The Special One Mark II
Former AC Milan coach Arrigo Sacchi, who never played football professionally, once famously remarked when quizzed about his coaching qualifications: "I never realised that in order to become a jockey you have to have been a horse first."
Porto coach Andre Villas-Boas never played football professionally either - instead devoting himself at an early age to studying the science of coaching.
By the time he was 17, he was already attending Uefa coaching courses at the Scottish Football Association's renowned Largs centre.
If he was a coaching prodigy, Villas-Boas was also a risk taker, taking charge of the British Virgin Islands for two international matches in 2000. Both ended in defeat.
Two years later, Villas-Boas became part of Jose Mourinho's backroom staff at Porto, following him to Chelsea and then Inter Milan. His scouting reports were legendary for the detail he provided about the opposition.
In 2009, Villas-Boas moved out of Mourinho's shadow, landing his first coaching job at Academica in Portugal's top flight.
When he was appointed in October, the club were bottom of the table and without a win. By the end of the season, Villas-Boas had led Academica to league safety and a League Cup semi-final.
Porto president Pinto da Costa has previously said that appointing Villas-Boas as the club's coach was a gamble - but it was one that paid off spectacularly.
Last season, Porto won the Portuguese Supercup, the league by a margin of 21 points without losing a game, the Europa League with a 1-0 victory against compatriots Braga and the Portuguese Cup, thumping Vitoria de Guimaraes 6-2.
"When you start off working at such an early age, you can't hide behind the name of being a former professional," top European scout Tor-Kristian Karlsen told BBC Sport.
"You have to continuously impress and succeed and the only way you do that is by having an edge.
"That means you have to be extra meticulous and theoretically strong. I also think it is much easier to assimilate academic and theoretical ideas when you are younger than than when you move into management after a playing career."
Karlsen also believes the 33-year-old's backroom experience at top European clubs - just as Mourinho worked under Sir Bobby Robson at Barcelona - has been key to his meteoric rise.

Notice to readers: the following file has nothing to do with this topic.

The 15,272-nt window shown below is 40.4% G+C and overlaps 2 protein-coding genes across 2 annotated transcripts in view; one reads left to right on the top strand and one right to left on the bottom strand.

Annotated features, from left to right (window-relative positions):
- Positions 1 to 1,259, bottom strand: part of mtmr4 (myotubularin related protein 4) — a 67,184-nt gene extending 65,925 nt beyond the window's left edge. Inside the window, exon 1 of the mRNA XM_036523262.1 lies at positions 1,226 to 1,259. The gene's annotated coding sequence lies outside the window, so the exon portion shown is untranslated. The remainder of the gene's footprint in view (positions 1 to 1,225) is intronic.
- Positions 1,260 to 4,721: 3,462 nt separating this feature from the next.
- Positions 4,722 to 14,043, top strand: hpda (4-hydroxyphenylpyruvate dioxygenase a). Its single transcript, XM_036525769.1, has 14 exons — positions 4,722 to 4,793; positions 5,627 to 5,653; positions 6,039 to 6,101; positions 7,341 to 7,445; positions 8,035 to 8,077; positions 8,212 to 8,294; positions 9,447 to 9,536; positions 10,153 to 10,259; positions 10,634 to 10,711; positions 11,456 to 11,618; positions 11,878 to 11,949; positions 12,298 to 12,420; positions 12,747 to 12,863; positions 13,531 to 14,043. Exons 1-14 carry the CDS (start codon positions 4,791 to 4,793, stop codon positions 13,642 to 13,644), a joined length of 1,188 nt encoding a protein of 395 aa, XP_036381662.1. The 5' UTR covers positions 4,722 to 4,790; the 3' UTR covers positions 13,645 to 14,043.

"That background has given them both a real edge as coaches," added Karlsen.
"They have been able to work in the background of really top clubs where they have been given an awful lot of responsibility.
"Neither Mourinho nor Villas-Boas would have been just moving cones. They would have been learning about people and how to deal with egos. That is not knowledge that you acquire from reading a book - you only get from that dealing with real-life situations."
So what can Chelsea fans expect if Villas-Boas does take up Chelsea's offer?
"Probably a continuation of the 4-3-3 favoured under Mourinho and, broadly, Carlo Ancelotti, but a much more attack-minded approach than Mourinho," said Michael Cox, editor of the online blog Zonal Marking.
"In the press conference after the Europa League final in Dublin, Villas-Boas paid tribute to Barcelona coach Pep Guardiola, saying how much he admires the style of football at Barca and also almost apologised for winning that final in a scrappy game, saying he wanted to put on a show."
There is a brutal efficiency about Porto - the defensive organisation, the tempo of play, the speed of transition to attack. It is as if the players are almost remotely controlled by Villas-Boas.
But with the exception of the gifted Colombian striker Falcao, there is not much beauty on offer - Porto have ruthlessly demolished the opposition at home and abroad.
"Compared to Mourinho, Villas-Boas is certainly more attacking. It is functional in that is based on collective movements and patterns, but there is room for improvisation and freedom," added Karlsen.
"If you are going to be successful with a team that has lots of South American players, you have to be flexible. It is not necessarily Guardiolaesque, but it is more positive.
"Compared to Mourinho, Villas-Boas is less about show and deflecting attention. But he is also very reflective and full of interesting ideas."
Villas-Boas' coaching pedigree suggests he will be successful wherever he goes. The question is whether he can replicate Barca's style, which he says he so admires, with the next club he manages.